Enabling Communication in Minimally Verbal Pre-school Children with Autism Spectrum Disorder
This mini-site was made by a group of University of Edinburgh medical students who studied this subject over 10 weeks as part of the SSC. Their work was impressive and could be a useful resource for the community. Therefore it was decided to embed their report within the DART site for public access. Please bear in mind when browsing these pages that this is the result of an undergraduate project and, while it is based in the published evidence, it does not reflect the opinions of a trained professional such as a speech and language therapist.
Objective: To create a tool for parents/carers of minimally verbal pre-school children with autism spectrum disorder (ASD) which will give a summary of the communication aids available to their child. This tool will encompass:
- Exploring the communication difficulties experienced by minimally verbal pre-school children with ASD.
- Investigating the communication aids available to these children, including
- Establishing the evidence base and the relative advantages and disadvantages of each of these methods.
- Compiling the evidence in an easy-to-understand table and presenting final conclusions.
Autism spectrum disorder (ASD) is a lifelong neurodevelopmental condition that affects how a person communicates with and relates to other people and how they make sense of the world around them. It is a heterogeneous condition which affects different people in different ways, with sufferers experiencing a range of difficulties with social communication and social interaction, as well as restrictive and repetitive patterns of behaviour. This may or may not be accompanied by intellectual disability.1,2 Global prevalence of ASD is estimated to be 62 per 10 000, with 38.9 per 10 000 children being affected in the UK.3,4 The incidence of ASD is higher among boys than girls.2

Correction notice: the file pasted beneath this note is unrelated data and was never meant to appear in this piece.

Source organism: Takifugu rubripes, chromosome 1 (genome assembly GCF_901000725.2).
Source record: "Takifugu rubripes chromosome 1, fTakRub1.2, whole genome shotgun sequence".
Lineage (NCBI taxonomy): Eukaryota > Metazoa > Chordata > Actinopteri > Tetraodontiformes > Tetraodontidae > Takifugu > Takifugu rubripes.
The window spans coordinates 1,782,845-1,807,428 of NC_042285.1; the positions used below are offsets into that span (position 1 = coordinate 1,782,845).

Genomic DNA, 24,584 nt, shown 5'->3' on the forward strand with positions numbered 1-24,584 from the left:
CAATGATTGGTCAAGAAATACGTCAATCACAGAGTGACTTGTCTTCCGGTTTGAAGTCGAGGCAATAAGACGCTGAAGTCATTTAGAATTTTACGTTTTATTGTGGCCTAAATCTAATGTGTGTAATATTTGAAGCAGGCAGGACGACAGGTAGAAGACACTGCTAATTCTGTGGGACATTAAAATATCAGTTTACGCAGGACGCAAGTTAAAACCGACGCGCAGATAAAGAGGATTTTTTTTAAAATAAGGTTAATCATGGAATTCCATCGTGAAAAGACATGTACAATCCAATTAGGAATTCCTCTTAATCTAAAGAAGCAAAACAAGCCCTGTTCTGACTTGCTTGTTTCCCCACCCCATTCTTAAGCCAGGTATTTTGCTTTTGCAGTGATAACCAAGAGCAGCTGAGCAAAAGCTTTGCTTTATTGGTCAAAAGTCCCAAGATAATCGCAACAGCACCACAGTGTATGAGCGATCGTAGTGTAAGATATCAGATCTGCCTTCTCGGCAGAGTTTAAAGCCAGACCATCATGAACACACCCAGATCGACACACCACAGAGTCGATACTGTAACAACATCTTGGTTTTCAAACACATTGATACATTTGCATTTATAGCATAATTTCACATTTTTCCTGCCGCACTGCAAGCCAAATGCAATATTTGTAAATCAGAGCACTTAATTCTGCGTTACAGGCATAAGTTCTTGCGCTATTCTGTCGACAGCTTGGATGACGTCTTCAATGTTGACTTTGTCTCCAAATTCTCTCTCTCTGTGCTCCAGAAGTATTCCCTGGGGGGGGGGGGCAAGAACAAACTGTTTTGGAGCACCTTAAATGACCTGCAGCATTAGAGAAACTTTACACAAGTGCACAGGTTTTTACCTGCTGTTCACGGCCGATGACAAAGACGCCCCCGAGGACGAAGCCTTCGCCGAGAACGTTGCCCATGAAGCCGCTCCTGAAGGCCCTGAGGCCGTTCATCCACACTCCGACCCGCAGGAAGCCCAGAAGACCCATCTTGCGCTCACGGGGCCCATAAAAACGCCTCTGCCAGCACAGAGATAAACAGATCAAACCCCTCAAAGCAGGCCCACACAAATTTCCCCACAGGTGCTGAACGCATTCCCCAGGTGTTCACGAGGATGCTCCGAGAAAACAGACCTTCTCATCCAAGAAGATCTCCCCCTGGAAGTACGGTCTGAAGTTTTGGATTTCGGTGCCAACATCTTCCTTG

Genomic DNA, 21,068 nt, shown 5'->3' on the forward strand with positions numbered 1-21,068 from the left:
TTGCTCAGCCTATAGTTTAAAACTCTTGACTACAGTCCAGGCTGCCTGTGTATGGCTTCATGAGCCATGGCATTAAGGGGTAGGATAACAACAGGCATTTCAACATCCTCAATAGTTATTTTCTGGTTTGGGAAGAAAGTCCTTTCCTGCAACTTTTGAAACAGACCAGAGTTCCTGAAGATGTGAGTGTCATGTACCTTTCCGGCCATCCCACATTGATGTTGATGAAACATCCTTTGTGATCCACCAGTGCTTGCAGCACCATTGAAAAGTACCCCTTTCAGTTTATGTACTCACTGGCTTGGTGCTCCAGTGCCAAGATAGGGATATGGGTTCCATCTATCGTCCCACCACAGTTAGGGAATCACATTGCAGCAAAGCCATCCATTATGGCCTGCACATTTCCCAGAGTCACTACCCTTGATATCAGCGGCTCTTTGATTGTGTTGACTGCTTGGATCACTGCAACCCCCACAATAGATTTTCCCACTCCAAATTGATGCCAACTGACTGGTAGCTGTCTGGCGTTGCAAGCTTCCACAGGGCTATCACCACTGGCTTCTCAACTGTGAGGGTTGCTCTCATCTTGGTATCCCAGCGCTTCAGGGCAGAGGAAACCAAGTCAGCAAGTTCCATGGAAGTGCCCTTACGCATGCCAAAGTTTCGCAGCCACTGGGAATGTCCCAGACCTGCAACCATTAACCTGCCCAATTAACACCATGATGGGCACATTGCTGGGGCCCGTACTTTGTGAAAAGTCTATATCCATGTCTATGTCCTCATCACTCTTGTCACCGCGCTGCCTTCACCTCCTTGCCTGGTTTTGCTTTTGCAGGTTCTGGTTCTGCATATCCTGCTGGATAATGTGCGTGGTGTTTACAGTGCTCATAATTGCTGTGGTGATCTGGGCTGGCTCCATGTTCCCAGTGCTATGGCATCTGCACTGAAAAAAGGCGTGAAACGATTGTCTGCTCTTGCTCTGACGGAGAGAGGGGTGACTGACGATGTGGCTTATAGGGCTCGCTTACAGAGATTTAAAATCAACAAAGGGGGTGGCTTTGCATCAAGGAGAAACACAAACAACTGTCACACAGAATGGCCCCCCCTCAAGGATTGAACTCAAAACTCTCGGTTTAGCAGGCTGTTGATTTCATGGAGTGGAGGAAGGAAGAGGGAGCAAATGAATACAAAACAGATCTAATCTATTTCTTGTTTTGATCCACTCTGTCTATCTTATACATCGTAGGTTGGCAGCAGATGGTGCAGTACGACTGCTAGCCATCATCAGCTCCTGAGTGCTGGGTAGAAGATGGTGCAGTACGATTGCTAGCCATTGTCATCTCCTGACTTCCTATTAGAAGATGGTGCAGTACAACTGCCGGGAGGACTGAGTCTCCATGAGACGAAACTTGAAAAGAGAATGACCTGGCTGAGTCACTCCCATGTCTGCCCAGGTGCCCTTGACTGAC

The DSM-IV/ICD-10 diagnostic criteria for ASD encompass social, communicative and behavioural features. These include deficits in social-emotional reciprocity, for example, being unable to carry out a conversation, a decreased emotional response or a complete lack of response to social interactions. They also include deficits in non-verbal communicative behaviours, such as abnormalities in eye contact and body language or a lack of understanding and use of gestures and facial expressions. Difficulties may also be experienced in developing, maintaining and understanding relationships. In addition, sufferers of ASD may experience restricted, repetitive patterns of behaviour (as shown in figure 1). These include repetitive motor movements, repetitive speech or repeatedly using certain objects, inflexible routines, highly restricted interests requiring an intense focus and hypersensitivity towards certain sounds. Symptoms usually lead to a diagnosis by the age of 3.5